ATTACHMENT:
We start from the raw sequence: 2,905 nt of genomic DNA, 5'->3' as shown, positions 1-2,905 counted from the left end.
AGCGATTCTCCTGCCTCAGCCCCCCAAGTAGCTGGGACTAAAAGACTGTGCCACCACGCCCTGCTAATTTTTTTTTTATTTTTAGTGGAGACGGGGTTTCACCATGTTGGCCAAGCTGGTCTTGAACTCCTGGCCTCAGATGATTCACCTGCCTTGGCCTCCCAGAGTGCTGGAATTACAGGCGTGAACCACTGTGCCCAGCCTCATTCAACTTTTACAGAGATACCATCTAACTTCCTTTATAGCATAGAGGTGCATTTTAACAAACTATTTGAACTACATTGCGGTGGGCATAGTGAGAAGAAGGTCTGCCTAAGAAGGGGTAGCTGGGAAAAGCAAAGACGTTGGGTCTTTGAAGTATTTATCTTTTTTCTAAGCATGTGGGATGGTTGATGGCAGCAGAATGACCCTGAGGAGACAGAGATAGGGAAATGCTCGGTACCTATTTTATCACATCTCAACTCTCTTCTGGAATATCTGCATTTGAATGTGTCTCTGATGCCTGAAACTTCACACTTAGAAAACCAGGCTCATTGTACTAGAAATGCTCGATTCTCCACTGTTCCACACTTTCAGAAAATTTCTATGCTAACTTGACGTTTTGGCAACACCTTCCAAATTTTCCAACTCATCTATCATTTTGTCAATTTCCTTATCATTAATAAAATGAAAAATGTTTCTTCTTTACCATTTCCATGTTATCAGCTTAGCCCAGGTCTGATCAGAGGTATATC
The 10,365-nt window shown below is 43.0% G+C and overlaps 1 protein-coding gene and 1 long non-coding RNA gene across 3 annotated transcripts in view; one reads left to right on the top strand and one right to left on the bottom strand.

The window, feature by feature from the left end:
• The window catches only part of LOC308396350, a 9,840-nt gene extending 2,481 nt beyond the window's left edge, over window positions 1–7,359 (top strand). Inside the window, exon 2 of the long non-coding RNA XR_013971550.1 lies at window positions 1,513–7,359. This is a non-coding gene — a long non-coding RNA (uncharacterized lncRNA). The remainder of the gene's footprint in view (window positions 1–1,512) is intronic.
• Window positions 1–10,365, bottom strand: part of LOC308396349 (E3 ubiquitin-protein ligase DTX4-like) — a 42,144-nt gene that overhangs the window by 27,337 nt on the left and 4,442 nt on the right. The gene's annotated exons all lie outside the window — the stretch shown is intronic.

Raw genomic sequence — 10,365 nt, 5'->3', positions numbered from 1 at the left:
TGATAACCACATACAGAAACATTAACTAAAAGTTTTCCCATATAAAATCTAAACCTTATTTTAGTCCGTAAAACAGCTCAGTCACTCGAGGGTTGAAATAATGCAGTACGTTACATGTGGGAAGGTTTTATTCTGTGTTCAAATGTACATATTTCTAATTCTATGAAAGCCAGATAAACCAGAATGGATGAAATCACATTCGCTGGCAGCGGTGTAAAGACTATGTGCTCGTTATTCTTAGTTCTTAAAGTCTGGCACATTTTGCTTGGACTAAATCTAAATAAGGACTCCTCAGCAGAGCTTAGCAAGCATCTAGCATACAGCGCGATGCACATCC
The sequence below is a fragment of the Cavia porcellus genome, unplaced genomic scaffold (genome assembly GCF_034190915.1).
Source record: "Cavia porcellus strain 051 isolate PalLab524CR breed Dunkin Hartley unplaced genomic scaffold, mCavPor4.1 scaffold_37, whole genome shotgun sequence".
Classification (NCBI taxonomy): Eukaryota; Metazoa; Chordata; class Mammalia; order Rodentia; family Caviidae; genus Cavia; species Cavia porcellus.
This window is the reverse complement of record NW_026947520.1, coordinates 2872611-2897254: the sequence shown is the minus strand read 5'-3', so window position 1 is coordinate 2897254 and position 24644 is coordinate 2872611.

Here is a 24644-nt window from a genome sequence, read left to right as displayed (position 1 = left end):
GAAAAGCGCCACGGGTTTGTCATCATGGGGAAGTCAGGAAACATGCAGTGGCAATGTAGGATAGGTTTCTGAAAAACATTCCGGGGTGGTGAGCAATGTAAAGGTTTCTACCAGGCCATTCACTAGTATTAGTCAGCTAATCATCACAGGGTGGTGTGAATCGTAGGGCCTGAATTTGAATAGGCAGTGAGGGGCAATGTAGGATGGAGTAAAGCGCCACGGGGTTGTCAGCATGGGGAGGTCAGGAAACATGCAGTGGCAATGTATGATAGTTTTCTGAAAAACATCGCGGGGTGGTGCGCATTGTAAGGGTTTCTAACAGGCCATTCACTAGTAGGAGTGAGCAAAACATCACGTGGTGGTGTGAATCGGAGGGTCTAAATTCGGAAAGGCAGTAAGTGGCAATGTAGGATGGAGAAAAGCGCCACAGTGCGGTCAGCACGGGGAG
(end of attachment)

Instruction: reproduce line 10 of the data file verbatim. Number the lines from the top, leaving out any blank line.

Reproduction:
Source record: "Cavia porcellus strain 051 isolate PalLab524CR breed Dunkin Hartley unplaced genomic scaffold, mCavPor4.1 scaffold_37, whole genome shotgun sequence".